Death delivered


POSTED: Sunday, March 22, 2009

Anyone not already familiar with the “;Death Note”; franchise, whether it be through the 12-volume manga (Japanese comic book) series, the 26-episode animated TV series or the first “;Death Note”; live-action movie, might want to pass on “;Death Note II: The Last Name,”; now available on DVD.

It's not that the movie lacks a compelling hook. The central concept of the Death Note, a supernatural notebook that grants its owner the power of a shinigami (death god) and gives him or her the ability to kill anyone whose name is written in it, is certainly a solid foundation upon which the story is built.

But aside from several rules governing use of the Death Note flashing on the screen in the opening minutes of “;Death Note II”; and quick, millisecond-long flashbacks to scenes from the first movie interspersed between those rules, there's no context to what's going on. Director Shusuke Kaneko sets the learning curve high right from the beginning: There's an opening scene with a criminal killed when his name is written in the Death Note, a young woman and some creepy white creature; the aforementioned title sequence; and a funeral for a character killed in the previous movie, and the story just barrels forward from there.

Left largely unmentioned is the background story: College student Light Yagami (played by Tatsuya Fujiwara) found a Death Note dropped by the shinigami Ryuk and is using it to kill off criminals, adopting the alias “;Kira”; in the process. The police, confounded by the string of mass killings, hire an eccentric investigator known only as L (Kenichi Matsuyama) to discover who—or what—is behind the deaths. What ensues is a chess match of wits between Light/Kira and L in which the morality of Light's actions are called into question; sure, he's killing criminals, but are those deaths justified?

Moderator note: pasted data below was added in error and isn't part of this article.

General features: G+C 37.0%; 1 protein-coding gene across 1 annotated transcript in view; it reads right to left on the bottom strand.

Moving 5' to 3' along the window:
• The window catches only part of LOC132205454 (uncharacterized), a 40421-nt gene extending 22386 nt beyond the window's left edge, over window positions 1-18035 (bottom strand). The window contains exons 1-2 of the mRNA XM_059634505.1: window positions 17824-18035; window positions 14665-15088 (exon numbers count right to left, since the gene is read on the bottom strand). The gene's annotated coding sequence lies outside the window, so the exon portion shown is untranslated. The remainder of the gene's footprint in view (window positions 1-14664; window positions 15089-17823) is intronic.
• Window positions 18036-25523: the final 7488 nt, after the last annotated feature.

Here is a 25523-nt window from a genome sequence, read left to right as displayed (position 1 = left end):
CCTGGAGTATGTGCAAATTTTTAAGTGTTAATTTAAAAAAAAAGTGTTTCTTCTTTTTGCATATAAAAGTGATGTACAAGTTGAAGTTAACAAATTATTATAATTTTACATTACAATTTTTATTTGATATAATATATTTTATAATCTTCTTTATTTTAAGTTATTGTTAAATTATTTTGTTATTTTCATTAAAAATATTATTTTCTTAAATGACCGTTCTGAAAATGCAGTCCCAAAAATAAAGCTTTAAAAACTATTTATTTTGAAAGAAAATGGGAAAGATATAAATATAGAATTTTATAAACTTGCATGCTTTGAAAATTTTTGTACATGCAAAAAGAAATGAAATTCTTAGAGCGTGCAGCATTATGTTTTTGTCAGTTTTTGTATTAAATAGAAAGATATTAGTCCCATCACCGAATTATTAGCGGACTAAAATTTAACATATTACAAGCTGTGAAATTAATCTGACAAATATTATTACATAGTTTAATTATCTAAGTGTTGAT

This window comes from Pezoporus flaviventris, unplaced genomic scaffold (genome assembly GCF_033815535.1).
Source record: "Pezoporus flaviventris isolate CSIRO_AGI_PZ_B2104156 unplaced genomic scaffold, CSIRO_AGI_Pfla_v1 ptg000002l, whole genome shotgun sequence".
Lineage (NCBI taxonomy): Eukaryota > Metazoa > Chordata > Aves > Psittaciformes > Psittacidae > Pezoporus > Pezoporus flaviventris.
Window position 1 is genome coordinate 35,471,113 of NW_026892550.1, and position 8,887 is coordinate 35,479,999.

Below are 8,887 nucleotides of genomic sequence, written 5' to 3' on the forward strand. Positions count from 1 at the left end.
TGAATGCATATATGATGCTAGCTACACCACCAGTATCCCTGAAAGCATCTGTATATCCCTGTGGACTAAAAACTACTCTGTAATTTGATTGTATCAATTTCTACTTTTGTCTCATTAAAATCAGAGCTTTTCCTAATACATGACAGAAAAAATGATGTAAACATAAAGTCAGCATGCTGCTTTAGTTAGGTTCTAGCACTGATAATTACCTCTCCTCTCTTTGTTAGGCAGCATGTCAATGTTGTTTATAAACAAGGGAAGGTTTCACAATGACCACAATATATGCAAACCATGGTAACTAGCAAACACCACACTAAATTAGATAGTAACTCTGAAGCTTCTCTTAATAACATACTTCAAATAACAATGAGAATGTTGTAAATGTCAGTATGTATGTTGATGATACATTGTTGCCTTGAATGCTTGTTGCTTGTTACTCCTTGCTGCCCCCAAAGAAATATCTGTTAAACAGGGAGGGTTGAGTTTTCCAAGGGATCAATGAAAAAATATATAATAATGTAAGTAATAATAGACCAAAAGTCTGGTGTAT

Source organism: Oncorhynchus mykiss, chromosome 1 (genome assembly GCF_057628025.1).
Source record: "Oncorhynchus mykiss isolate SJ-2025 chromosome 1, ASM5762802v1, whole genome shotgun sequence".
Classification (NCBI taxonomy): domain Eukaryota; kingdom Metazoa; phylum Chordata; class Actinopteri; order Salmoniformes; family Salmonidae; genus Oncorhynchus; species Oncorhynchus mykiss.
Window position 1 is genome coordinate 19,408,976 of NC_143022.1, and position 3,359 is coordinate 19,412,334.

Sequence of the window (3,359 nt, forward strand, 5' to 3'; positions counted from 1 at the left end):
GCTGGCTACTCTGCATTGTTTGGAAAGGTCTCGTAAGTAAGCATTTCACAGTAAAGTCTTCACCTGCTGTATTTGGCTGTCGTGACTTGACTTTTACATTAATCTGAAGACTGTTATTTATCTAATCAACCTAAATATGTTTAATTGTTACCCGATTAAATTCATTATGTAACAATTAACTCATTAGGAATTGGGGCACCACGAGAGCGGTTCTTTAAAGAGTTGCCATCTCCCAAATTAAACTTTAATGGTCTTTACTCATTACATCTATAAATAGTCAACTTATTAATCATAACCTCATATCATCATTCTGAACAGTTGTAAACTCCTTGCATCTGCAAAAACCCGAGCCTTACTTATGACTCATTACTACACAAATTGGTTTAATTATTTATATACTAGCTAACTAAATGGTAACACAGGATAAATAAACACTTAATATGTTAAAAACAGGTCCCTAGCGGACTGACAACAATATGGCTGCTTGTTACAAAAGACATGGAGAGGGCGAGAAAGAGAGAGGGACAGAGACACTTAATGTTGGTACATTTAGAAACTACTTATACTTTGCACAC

That's the story that “;Death Note II”; joins in progress: L is still looking for Kira and suspects Light, while Light has managed to make his way onto the investigation team and is looking for a way to kill L to get the police off his tracks. This movie's subplots center largely around pop idol Misa Amane (Erika Toda) and news reporter Kiyomi Takada (Nana Katase). Misa admires Kira, manages to obtain a Death Note of her own (as well as her own shinigami, Rem) and operates as a second Kira to avenge her family slain by a robber several years ago. Kiyomi also finds Kira's methods fascinating and wants to learn more about him as well.

Then there's the matter of that “;last name”; alluded to in the movie title. Those who have read the manga know that there's a point in the series where a certain character dies. What happens after that point has divided readers, with some saying the story remains good through the end and others saying that the story promptly veers off a cliff, lost in a muddle of convoluted twists and turns.

Kaneko's solution is to toss out those twists and turns and streamline the story—so much so that while manga readers may know the identity of that last name, what happens to get to that point is significantly altered. While the changes come largely at the expense of character development—some characters from the anime and manga are eliminated, and Light, L and Misa are the only characters who seem fully fleshed out—they help keep the story moving. And at a running time of more than two hours, not including the theater-exclusive behind-the-scenes featurettes, it's definitely important to keep things moving along.

All of this plays out in a way that surely will thrill hard-core fans of the series. L retains his signature disheveled look, crouches atop chairs and rarely is seen without some snack in hand. Female fans will swoon over the cute guys playing Light and L; male fans will be captivated by the cute ladies playing Misa and Kiyomi. There's also a bit of a novelty seeing Ryuk and Rem walking around scenes in their computer-animated form.